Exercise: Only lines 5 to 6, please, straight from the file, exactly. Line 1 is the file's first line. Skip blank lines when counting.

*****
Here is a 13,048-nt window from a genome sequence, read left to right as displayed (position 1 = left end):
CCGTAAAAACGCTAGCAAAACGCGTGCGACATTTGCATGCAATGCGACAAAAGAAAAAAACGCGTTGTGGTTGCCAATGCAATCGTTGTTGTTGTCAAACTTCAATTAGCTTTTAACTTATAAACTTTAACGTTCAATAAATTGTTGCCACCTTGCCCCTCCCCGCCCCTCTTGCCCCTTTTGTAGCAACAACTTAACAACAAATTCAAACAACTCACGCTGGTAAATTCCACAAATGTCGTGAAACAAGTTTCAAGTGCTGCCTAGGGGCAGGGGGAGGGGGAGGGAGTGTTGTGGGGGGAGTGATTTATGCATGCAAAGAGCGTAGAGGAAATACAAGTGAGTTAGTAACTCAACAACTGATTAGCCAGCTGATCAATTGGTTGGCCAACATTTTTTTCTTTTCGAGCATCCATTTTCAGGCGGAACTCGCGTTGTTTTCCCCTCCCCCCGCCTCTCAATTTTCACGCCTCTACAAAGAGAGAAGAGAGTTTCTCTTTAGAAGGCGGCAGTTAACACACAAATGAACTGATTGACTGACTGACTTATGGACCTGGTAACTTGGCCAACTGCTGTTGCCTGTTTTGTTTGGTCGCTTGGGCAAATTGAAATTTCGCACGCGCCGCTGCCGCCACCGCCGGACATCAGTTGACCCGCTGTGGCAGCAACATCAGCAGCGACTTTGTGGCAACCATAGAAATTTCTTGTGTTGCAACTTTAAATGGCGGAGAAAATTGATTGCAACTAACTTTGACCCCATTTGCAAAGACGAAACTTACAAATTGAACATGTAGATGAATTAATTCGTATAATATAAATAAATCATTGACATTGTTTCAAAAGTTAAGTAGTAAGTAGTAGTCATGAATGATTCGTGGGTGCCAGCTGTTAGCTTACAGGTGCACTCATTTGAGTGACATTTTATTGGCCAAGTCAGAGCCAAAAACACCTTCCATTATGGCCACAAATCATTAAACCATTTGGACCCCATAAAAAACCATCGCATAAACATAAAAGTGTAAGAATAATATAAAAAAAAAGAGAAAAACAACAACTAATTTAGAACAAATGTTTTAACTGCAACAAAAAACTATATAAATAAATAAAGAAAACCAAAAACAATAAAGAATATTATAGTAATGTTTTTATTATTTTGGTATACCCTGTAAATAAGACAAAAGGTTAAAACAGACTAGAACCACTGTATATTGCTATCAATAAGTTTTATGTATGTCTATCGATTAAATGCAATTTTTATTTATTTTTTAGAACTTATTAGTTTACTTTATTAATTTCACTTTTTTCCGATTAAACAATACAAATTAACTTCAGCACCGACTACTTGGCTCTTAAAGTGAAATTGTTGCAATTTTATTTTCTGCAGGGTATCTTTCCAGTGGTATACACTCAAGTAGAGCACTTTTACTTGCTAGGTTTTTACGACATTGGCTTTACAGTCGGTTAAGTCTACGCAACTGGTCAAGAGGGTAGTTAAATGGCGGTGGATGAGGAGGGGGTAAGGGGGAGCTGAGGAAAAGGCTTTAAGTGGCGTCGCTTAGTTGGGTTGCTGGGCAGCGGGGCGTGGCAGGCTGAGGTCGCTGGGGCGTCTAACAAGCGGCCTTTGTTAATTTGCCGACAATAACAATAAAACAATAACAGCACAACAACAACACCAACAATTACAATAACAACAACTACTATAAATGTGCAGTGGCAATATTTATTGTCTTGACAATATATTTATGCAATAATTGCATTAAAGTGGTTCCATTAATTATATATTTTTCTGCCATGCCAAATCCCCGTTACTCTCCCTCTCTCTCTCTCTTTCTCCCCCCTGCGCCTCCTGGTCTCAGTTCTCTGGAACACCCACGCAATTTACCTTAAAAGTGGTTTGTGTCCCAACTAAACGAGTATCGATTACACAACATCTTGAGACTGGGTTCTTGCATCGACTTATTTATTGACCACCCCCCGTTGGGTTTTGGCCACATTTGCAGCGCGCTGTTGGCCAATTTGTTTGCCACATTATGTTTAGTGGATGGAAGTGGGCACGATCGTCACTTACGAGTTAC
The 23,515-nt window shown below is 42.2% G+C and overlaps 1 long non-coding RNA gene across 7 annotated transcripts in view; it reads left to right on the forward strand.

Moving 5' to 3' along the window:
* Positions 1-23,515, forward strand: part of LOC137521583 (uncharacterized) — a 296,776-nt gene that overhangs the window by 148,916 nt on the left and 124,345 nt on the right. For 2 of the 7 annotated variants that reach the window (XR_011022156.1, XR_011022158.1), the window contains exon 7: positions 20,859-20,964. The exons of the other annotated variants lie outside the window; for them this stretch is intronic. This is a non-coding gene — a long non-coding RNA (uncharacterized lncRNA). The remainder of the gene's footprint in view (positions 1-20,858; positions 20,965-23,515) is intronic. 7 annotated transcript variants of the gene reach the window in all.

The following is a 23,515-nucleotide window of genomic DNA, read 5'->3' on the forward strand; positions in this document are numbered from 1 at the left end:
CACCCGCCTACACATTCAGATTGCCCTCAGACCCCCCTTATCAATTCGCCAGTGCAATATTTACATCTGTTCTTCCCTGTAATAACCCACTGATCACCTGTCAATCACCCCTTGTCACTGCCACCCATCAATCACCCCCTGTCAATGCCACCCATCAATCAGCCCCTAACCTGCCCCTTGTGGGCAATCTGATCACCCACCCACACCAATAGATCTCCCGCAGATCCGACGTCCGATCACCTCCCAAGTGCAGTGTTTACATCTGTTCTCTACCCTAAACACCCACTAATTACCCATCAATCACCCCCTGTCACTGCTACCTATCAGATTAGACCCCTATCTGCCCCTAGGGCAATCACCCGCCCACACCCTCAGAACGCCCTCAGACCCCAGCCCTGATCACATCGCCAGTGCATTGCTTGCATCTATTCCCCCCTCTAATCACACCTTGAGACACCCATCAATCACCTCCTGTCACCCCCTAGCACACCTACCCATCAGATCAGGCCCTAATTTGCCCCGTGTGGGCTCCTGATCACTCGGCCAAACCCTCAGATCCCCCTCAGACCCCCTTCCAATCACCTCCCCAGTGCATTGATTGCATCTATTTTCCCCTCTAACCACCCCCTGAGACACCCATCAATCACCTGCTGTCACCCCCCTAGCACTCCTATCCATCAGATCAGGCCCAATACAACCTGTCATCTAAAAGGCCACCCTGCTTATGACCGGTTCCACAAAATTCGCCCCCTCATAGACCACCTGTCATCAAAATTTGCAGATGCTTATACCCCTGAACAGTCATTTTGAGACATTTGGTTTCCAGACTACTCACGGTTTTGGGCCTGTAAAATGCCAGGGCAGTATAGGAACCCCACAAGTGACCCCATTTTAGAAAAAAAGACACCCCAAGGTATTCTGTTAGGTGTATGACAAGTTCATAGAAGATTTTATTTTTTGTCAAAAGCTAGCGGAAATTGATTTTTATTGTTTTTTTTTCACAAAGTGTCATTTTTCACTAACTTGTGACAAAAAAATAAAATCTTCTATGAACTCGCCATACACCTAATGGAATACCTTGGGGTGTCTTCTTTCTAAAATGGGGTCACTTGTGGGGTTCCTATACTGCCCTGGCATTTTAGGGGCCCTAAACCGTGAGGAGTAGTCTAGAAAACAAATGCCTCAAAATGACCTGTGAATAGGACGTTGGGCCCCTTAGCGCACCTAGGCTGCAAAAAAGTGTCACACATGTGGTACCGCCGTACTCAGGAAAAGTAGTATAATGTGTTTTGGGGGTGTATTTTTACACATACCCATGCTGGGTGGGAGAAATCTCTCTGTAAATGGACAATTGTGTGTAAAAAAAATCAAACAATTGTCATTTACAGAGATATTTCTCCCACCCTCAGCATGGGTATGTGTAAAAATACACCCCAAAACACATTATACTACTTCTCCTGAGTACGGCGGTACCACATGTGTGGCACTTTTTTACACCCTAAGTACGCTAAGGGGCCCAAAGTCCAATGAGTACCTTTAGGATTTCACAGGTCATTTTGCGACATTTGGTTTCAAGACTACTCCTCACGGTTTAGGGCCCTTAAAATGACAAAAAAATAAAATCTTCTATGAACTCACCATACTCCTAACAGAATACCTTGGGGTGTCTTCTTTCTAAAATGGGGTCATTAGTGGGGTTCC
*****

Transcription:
* Positions 1-23,515, forward strand: part of LOC137521583 (uncharacterized) — a 296,776-nt gene that overhangs the window by 148,916 nt on the left and 124,345 nt on the right. For 2 of the 7 annotated variants that reach the window (XR_011022156.1, XR_011022158.1), the window contains exon 7: positions 20,859-20,964. The exons of the other annotated variants lie outside the window; for them this stretch is intronic. This is a non-coding gene — a long non-coding RNA (uncharacterized lncRNA). The remainder of the gene's footprint in view (positions 1-20,858; positions 20,965-23,515) is intronic. 7 annotated transcript variants of the gene reach the window in all.

The following is a 23,515-nucleotide window of genomic DNA, read 5'->3' on the forward strand; positions in this document are numbered from 1 at the left end: